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How to Break In An Outboard Motor

How to Break In An Outboard Motor

Posted by Chad Ferguson on 24th Jan 2023

When you invest in a boat you want it to last and be problem free. Whether it’s a new or used boat there’s nothing worse than having your day of fishing or tournament ruined by a mechanical failure or even worse being in an unsafe situation because of a breakdown. if you’ve never learned how to break in an outboard motor keep reading because this can make a huge difference in the life and reliability of your motor. 

 If you’re like most men you’re not one for directions or instructions. You just jump in and figure it out as you go and then if all else fails you resort to going back and reading the instructions. Often this leads to some time undoing what you’d completed prior. 

It amazes me how many people with new boats don’t know about breaking in an outboard motor, what’s require or that it’s even required or what’s involved in the process. I can’t begin to attempt to count how many people I see and speak with that simply ignore the outboard motor “break in procedure” because they’re not aware. 

Failure to follow the “break in procedure” for an outboard motor can result in mechanical failures, reduced life of the outboard and even a voided warranty! Bottom line, if you’re investing in a new outboard motor you need to take some time to sit down and read the owners manual. 

At minimum take the time to read the break in procedures and make sure you follow them. Before I started rigging the boat or even thought about doing any fishing I spent some time checking everything out on the boat, I read up on the Suzuki break in procedure and took a trip to the lake for nothing more than spending time learning the boat and breaking in the outboard motor. 

Why “Break In” An Outboard Motor 

 Why do you need to break in an outboard motor? It’s pretty simple: You’re checking out the motor to make sure there’s no issues. Allowing the engine to lubricate, Scrubbing off any machining grooves, Allow internal parts to “seat” etc. If you ask ten people about breaking in an outboard motor you’ll find one or two “cowboys” who’ll tell you it’s not necessary. I’ve yet to meet a marine mechanic or expert that will tell you to disregard the break in procedure. Just spend the time and do it the right way, you’ll be glad you did,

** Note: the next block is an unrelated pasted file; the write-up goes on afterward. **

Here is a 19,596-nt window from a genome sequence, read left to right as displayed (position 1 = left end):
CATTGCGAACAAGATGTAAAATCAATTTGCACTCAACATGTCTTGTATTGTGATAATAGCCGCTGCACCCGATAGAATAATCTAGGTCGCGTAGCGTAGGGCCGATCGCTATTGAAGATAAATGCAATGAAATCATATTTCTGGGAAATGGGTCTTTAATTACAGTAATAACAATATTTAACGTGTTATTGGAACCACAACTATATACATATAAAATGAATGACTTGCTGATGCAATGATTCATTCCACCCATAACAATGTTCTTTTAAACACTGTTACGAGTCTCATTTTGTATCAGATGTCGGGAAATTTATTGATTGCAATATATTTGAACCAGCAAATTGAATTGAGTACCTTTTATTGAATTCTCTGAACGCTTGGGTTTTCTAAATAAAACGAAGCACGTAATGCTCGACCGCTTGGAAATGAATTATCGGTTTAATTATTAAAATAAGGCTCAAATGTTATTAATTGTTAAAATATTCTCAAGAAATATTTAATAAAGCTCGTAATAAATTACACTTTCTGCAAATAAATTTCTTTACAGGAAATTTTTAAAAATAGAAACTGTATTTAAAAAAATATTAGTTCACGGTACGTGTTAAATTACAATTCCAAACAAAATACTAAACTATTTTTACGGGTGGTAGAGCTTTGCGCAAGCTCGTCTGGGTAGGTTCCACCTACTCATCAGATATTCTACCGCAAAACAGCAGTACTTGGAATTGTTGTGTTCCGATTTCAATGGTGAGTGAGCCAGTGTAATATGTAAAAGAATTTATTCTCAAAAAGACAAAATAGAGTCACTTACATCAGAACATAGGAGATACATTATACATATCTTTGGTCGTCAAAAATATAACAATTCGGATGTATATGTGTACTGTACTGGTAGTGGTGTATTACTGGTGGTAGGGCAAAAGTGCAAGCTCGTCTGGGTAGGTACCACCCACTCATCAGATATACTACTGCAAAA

How To Break In An Outboard Motor 

The break in process may vary slightly by manufacturer, be sure to reference the owners manual for your new motor before you put your boat in the water and begin the process. 

Before I started the process outlined by Suzuki Marine in their owners manual I removed the cowl from the motor and spent some time going over everything. Not only familiarizing myself with the motor but checking fluids, wires and hoses to make sure there wasn’t any loose connections. 

Then I went to the lake, backed the boat in the water and started the Suzuki Outboards break in process as outlined in the owners manual. Again, most manufacturers processes will be very similar but make sure you refer to the owners manual for your own motor. See below for other manufacturers procedures. 

Suzuki DF225 Outboard Break In Procedure

The “break in” process for the Suzuki DF225 Four Stroke Outboard is outlined below: 

For the initial 2 hours: Allow sufficient idling time for the engine to warm up after cold engine starting (about 5 minutes). After warming up, run the engine at idling speed or the lowest in gear speed for about 15 minutes. 

During the remaining 1 hour and 45 minutes operate the engine in gear at leass than half throttle (3000 r/min) For the next 1 hour: Operate the engine in gear ar 4000 r/min or three quarter throttle. Avoid running the engine at full throttle. 

Remaining 7 hours: Operate the engine in gear at desired engine speed. You may occasionally use full throttle but do not operate the engine continuously at full throttle for more than five minutes. I put about four hours of time on the motor towards the break in process before I headed back home. 

Yamaha Outboard Break-In Procedure

The first hour you want to keep the boat under 2,000 RPMs. So really all you are doing is driving the boat around and keeping the motors under 2,000 RPMs for an hour. 

After the first hour you bring the speed up and keep the boat under 3,000 RPMs. This speed will be just about on plane, and you DO NOT want to be full throttle. 

For the next 8 hours of run time run the boat at varying speeds and avoid running the boat at wide open throttle for more than 5 minutes. After 10 hours run your boat at normal operational speed. Once you have had your boat and have ran it for 20 hours ,it is time to bring your boat in for a service.

This service ONLY happens at the first 20 hours and is designed to drain out all the fluids from the initial break-in, as many internal parts of the motor are moving against one another for the first time, and you want to have all your fluids clean. After this service it is standard to have your motor service either annual or every 100 hours, whichever comes first.

Mercury Outboard Break In Procedure

Looking for a new Outboard? Marine Parts Warehouse offers a full line of Suzuki and Mercury engines.